Thousands of fish found dead in Himachal wetlandsJune 18th, 2008 - 3:37 pm ICT by IANS
By Vishal Gulati
Shimla, June 18 (IANS) Thousands of fish have died in the past two days in Himachal Pradesh’s Rewalsar wetlands. Experts say they were either poisoned or did not have enough oxygen. The Rewalsar wetlands, located about 125 km from here, have religious and ecological importance. It was included in the list of wetlands of national importance in 2005 by the Ministry of Environment and Forests.
Shoals of dead fish have been spotted floating on water or lying along the banks of the wetlands, B.D. Sharma, director fisheries department told IANS Wednesday.
He said the deaths may be due to high density of aquatic fauna or increase in concentration of some toxic chemical in the water.
The department has collected water samples and sent them for analysis.
“The exact cause of fish mortality can be known only after the analysis,” Sharma said.
Studies conducted by the Himachal State Council for Science Technology and Environment said the Rewalsar wetlands are under strain due to pollution, siltation, encroachment and overgrowth of weeds.
Over the years, the average depth of the wetlands has reduced from 10 to six metres. Weeds cover over one-sixth of the water body.
M.S. Johal of the department of zoology, Panjab University, Chandigarh, believes that the death of fish may be due to the overgrowth of algae that depletes dissolved oxygen in shallow water.
He said religious tradition like feeding the fish is a significant contributor to overgrowth of algae.
“Since most starchy items are not eaten by the fish, this results in pollution and growth of micro-organisms in the water body. Pollution depletes dissolved oxygen in water, suffocating the organisms,” says Johal, who was the chief investigator of an Indo-US project on the ecology of hill streams of Himachal Pradesh.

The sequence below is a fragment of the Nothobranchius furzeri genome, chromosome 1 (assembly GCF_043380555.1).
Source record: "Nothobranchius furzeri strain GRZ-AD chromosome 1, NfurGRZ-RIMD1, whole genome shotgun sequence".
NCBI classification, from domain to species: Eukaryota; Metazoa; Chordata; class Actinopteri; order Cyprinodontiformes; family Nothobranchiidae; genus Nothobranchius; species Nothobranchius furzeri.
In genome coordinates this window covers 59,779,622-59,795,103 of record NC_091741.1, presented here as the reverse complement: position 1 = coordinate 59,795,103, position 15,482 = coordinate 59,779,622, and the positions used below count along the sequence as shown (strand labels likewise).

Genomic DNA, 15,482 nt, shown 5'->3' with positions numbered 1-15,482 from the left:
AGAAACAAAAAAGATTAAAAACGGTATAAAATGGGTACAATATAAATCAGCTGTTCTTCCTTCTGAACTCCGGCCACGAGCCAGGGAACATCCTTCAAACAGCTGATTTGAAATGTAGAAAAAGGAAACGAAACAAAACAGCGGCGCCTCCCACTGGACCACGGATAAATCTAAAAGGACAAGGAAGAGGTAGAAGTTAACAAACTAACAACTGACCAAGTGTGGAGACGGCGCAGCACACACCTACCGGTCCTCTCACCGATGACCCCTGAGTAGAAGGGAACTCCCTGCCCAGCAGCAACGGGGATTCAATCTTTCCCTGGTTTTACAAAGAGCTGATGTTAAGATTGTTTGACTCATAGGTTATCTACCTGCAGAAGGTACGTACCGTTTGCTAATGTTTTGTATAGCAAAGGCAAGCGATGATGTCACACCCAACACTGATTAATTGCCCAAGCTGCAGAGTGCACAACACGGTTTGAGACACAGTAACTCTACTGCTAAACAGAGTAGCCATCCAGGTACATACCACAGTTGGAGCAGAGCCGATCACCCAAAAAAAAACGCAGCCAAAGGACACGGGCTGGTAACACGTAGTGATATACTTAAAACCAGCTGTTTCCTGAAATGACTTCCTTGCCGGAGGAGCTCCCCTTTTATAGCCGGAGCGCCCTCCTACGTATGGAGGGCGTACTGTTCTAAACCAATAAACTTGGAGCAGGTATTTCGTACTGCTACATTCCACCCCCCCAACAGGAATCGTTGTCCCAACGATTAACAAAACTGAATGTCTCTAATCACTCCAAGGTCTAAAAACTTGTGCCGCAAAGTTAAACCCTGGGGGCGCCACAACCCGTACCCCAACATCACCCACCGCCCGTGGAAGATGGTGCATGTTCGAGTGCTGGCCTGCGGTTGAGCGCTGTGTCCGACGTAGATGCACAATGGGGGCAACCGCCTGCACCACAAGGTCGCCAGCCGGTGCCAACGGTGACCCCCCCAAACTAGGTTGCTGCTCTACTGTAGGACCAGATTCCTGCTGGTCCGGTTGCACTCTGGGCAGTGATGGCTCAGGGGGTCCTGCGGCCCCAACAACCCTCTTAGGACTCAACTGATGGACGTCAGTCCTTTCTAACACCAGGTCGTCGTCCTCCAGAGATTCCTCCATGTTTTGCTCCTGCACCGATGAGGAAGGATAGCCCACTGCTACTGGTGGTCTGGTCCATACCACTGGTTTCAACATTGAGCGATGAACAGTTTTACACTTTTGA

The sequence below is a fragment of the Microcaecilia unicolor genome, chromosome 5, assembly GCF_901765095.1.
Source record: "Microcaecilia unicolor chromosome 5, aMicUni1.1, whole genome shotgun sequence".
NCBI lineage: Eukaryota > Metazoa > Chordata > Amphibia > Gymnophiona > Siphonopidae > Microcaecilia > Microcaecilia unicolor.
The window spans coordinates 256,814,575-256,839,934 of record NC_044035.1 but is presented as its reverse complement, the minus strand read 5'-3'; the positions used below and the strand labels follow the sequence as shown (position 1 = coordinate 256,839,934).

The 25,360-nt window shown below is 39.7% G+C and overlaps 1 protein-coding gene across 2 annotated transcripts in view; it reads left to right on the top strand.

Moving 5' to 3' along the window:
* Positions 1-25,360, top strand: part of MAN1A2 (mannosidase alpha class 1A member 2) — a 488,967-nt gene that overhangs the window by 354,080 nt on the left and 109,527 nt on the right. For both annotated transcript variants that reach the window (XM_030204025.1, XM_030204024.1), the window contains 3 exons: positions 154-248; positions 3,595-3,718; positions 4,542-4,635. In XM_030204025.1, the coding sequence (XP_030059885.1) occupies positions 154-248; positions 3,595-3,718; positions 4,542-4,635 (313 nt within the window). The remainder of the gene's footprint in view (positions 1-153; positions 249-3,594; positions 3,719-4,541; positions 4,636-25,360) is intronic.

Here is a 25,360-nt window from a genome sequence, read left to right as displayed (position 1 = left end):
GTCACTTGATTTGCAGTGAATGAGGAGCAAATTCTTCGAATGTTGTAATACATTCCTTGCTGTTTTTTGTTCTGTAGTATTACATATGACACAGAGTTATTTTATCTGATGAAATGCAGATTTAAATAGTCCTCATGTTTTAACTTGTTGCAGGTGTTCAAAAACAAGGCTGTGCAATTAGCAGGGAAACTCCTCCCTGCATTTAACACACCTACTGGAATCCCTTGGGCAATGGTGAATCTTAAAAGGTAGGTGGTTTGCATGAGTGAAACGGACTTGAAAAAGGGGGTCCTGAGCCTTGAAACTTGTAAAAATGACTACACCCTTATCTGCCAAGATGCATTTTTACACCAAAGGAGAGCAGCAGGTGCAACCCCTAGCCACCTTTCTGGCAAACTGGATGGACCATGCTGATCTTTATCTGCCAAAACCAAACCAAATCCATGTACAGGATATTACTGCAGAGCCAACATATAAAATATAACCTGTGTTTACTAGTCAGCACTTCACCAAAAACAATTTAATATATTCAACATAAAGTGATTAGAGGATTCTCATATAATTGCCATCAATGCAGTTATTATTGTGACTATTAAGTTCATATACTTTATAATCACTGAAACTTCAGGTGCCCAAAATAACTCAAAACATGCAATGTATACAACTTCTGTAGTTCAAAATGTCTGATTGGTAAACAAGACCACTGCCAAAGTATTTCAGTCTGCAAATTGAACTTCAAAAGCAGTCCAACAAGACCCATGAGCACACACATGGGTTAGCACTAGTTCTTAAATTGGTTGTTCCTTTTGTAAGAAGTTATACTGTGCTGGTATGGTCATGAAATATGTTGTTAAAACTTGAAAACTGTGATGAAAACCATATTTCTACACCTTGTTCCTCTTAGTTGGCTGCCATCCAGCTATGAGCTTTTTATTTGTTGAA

He said the government should impose a ban on offering food to the aquatic creatures.
Regular monitoring of the quality of water must be carried out to check further fish mortality, he said.
R.K. Sood, joint member secretary of the Himachal State Council for Science Technology and Environment said rapid urbanisation and development activities, especially by the managements of places of worship, have put a tremendous pressure on the water body.
He said the water is also turning more toxic due to nutrients and pesticides that run off from agricultural fields during the rainy season.
He said there is a central government-funded plan to treat the catchment of the wetlands by increasing the green cover and constructing silt-detention dams.
Septic tanks, constructed around the water body, are also putting tremendous pressure on the wetlands. Most of the tanks don’t adhere to standards, resulting in the seepage of pollutants into the wetlands. For this, the council has asked the Rewalsar notified area committee to replace leaky tanks.
The state fisheries department director said that since the water body is “overcrowded” with aquatic creatures, the department has started their selective harvesting.
Earlier, the harvesting was not carried out due to religious sentiments of the devotees.
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Tags: aquatic creatures, aquatic fauna, chief investigator, dead fish, department of zoology, ecological importance, encroachment, exact cause, fish mortality, fisheries department, gulati, high density, johal, micro organisms, ministry of environment, ministry of environment and forests, religious tradition, technology and environment, water body, water samples